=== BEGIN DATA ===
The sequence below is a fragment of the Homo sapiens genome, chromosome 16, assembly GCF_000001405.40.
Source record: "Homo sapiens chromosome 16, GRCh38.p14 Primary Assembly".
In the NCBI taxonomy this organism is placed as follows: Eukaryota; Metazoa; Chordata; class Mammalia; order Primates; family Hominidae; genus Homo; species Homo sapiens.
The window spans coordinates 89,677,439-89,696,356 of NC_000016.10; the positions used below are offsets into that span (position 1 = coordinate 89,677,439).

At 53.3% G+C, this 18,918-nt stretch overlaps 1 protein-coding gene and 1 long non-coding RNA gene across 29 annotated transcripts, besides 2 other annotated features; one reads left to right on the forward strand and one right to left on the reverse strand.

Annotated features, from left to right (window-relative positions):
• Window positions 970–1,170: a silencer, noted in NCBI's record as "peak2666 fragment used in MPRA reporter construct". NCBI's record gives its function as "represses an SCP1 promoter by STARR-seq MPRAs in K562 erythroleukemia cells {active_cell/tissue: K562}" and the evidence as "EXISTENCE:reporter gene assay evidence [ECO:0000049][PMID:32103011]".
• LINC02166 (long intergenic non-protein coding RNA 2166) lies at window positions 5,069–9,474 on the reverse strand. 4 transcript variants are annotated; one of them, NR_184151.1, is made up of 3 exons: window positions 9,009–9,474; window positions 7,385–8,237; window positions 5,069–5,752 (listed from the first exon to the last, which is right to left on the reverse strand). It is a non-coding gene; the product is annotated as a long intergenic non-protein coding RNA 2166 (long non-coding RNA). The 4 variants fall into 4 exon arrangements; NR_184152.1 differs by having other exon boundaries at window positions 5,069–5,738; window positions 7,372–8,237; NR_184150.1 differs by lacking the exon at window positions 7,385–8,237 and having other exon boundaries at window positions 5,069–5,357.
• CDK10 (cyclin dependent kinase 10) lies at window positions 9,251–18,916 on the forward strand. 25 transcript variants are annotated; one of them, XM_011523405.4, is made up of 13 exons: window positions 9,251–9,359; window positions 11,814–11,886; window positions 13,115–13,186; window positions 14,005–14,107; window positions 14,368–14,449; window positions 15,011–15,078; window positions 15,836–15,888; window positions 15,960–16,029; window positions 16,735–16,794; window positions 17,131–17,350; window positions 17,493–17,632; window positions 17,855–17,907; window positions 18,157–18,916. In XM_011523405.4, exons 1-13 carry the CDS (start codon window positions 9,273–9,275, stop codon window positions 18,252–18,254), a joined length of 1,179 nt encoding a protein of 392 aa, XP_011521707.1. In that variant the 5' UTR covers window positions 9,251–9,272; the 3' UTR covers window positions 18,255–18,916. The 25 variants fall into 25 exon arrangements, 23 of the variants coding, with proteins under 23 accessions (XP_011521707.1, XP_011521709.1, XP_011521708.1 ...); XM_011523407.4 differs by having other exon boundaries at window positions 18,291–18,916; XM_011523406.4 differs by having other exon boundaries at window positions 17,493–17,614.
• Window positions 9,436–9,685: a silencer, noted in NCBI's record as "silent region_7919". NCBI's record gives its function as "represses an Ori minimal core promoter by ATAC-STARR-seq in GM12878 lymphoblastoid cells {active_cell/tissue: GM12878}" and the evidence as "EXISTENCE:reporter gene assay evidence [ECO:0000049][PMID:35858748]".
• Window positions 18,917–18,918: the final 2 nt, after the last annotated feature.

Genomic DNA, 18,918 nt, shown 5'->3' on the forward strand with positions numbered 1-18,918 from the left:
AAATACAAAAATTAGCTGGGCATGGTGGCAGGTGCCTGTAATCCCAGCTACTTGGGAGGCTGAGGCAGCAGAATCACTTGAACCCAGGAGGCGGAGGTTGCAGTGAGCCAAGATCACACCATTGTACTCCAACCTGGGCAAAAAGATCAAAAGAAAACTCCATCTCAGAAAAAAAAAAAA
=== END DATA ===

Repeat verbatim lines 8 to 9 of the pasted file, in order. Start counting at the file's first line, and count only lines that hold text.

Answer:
• LINC02166 (long intergenic non-protein coding RNA 2166) lies at window positions 5,069–9,474 on the reverse strand. 4 transcript variants are annotated; one of them, NR_184151.1, is made up of 3 exons: window positions 9,009–9,474; window positions 7,385–8,237; window positions 5,069–5,752 (listed from the first exon to the last, which is right to left on the reverse strand). It is a non-coding gene; the product is annotated as a long intergenic non-protein coding RNA 2166 (long non-coding RNA). The 4 variants fall into 4 exon arrangements; NR_184152.1 differs by having other exon boundaries at window positions 5,069–5,738; window positions 7,372–8,237; NR_184150.1 differs by lacking the exon at window positions 7,385–8,237 and having other exon boundaries at window positions 5,069–5,357.
• CDK10 (cyclin dependent kinase 10) lies at window positions 9,251–18,916 on the forward strand. 25 transcript variants are annotated; one of them, XM_011523405.4, is made up of 13 exons: window positions 9,251–9,359; window positions 11,814–11,886; window positions 13,115–13,186; window positions 14,005–14,107; window positions 14,368–14,449; window positions 15,011–15,078; window positions 15,836–15,888; window positions 15,960–16,029; window positions 16,735–16,794; window positions 17,131–17,350; window positions 17,493–17,632; window positions 17,855–17,907; window positions 18,157–18,916. In XM_011523405.4, exons 1-13 carry the CDS (start codon window positions 9,273–9,275, stop codon window positions 18,252–18,254), a joined length of 1,179 nt encoding a protein of 392 aa, XP_011521707.1. In that variant the 5' UTR covers window positions 9,251–9,272; the 3' UTR covers window positions 18,255–18,916. The 25 variants fall into 25 exon arrangements, 23 of the variants coding, with proteins under 23 accessions (XP_011521707.1, XP_011521709.1, XP_011521708.1 ...); XM_011523407.4 differs by having other exon boundaries at window positions 18,291–18,916; XM_011523406.4 differs by having other exon boundaries at window positions 17,493–17,614.